This LGBT+ history month, physician associate (PA) James Catton discusses his role as a PA, promoting LGBT+ healthcare, and how we can support our LGBT+ patients, colleagues and friends.
I was part of the first cohort to study as a physician associate at the Norwich Medical School at the University of East Anglia. I passed my national exams in 2018, and since then have worked a dual clinical role. I spend 2 days working in a GP surgery in Suffolk, then work 2 days a week in the acute medical unit at the local hospital.
I’ve actively been promoting the NHS Rainbow Badge Scheme, which aims to educate NHS workers about LGBT+ people and the issues they can experience in accessing healthcare.
I really love working in both jobs. In GP practice, I reply to the requests from our patients, either through online messaging, video consultation, over the phone or bringing patients in face to face when appropriate. This can include a mix of all types of presentations in primary care, from very young patients to the elderly, a mixture of acute illnesses and managing long-term conditions, and everything else in between. I really love the large multidisciplinary team I work with, which includes GPs, advanced nurse practitioners, paramedics, nurses, healthcare assistants, physios and mental health workers. We’re backed up by an incredible support and admin team.
Every so often, I’ll see a patient in GP surgery and recognise that they need referral to the medics at the hospital. It’s really easy for me to pick up the phone and make the referral to my colleagues at the hospital. If the patient gets admitted, sometimes I even end up seeing them on my ward round the next day.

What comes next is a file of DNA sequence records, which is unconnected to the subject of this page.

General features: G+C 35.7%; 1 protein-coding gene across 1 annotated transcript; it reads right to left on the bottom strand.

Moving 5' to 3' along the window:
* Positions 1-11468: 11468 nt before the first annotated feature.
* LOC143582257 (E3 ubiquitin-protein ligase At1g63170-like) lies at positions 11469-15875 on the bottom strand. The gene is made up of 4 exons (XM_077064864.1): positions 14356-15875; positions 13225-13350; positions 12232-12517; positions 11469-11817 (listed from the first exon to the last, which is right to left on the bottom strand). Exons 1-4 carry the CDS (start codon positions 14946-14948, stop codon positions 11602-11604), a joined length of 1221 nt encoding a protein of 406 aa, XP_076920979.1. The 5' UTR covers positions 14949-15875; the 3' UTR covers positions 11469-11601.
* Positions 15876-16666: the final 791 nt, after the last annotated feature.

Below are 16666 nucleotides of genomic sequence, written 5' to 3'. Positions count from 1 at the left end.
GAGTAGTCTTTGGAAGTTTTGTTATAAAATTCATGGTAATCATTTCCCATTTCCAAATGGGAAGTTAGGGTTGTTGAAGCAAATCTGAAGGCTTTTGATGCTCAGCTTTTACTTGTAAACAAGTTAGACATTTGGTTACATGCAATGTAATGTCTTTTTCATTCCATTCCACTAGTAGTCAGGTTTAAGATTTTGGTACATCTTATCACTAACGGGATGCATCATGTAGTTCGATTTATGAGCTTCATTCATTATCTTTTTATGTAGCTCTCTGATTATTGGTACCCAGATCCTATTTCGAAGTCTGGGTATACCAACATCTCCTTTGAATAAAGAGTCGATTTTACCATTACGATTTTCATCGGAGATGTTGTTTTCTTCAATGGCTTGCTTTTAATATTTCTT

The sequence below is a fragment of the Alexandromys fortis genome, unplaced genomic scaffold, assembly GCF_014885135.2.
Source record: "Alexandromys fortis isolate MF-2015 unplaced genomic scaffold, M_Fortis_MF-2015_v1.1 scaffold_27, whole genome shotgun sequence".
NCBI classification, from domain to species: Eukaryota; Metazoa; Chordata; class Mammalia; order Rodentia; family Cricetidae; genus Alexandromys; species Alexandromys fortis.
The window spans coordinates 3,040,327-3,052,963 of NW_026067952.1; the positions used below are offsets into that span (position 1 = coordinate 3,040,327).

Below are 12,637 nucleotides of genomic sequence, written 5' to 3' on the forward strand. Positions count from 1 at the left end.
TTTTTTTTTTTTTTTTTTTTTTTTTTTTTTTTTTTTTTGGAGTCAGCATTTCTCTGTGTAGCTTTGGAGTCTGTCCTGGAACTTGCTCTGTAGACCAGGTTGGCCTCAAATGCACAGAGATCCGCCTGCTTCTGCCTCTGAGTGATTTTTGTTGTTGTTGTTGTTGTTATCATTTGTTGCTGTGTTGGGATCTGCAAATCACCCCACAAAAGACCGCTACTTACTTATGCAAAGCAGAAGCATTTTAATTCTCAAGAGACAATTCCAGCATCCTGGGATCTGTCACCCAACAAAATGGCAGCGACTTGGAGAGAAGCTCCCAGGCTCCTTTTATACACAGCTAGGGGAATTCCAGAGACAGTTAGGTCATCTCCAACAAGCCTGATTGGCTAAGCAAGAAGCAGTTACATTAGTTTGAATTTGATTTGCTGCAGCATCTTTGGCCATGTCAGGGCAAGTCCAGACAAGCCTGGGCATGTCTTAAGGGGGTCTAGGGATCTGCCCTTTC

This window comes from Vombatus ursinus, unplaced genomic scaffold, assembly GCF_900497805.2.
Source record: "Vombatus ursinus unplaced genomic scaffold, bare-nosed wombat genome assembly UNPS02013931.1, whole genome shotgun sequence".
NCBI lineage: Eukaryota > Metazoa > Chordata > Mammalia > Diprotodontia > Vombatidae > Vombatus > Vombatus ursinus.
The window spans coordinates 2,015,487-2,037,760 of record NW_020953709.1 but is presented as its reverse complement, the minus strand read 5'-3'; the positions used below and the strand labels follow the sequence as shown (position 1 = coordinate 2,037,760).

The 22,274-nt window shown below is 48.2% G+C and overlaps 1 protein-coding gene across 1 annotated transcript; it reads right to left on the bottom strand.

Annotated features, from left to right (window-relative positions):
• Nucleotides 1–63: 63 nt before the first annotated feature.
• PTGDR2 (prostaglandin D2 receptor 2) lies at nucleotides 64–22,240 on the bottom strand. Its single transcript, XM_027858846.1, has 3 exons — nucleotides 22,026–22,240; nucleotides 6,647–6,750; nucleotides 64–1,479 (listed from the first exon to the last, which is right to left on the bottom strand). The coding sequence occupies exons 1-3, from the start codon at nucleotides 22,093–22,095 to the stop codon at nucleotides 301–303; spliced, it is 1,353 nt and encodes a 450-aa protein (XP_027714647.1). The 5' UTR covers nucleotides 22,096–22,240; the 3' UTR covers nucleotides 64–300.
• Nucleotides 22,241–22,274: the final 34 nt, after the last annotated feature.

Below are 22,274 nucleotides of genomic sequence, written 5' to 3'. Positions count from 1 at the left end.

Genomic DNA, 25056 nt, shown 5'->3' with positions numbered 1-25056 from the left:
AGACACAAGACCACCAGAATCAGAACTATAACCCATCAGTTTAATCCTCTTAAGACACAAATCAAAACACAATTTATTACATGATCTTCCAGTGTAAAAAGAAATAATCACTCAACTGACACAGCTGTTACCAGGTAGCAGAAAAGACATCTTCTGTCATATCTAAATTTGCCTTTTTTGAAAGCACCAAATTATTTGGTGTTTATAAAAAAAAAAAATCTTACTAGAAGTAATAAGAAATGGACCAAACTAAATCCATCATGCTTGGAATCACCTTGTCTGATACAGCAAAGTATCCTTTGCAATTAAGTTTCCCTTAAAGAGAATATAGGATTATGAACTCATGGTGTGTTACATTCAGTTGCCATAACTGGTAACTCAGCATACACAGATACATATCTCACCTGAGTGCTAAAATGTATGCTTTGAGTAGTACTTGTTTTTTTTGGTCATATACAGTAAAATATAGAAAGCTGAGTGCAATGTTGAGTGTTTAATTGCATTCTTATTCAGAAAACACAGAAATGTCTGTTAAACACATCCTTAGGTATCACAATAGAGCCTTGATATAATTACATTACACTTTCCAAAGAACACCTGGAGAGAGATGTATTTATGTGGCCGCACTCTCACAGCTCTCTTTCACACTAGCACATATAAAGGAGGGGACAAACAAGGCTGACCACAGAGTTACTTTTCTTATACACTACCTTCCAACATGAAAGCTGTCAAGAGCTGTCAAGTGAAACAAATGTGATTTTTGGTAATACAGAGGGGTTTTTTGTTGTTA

In my hospital role, I work in the acute assessment unit, which takes adult patients with medical problems. This includes everything from cardiac arrests, pulmonary embolisms, sepsis, headaches, and all sorts of other acute problems that need hospital treatment. I work by meeting the patients as they arrive in the hospital, taking their medical history and examining them clinically to come up with a management plan. Every patient is reviewed by a consultant, and the plan may be improved at that point.
In both roles, I’ve actively been promoting the NHS Rainbow Badge Scheme, which aims to educate NHS workers about LGBT+ people and the issues they can experience in accessing healthcare. It also aims to promote a positive and safe workplace for LGBT+ colleagues, and for LGBT+ patients to be treated in. It’s a little icon that you can wear to show you are an ally of the LGBT+ community.
It has prompted several interesting conversations among my patients who have opened up to me, either about their own struggles with their sexuality or gender identity or seeking information to become more informed to help their LGBT+ friends, family and colleagues.
I love being a physician associate. I like being ground-breaking and I think PAs are an incredibly innovative profession. I am now also working as a PA ambassador in Suffolk and north east Essex for secondary care, which means I get to promote the profession to local hospitals and trusts. I’m also doing a postgraduate certificate in clinical education, so that I can become involved in helping teaching PA students. I would love to teach more about topics in LGBT+ healthcare to students in the future so that they can care for LGBT+ patients better.
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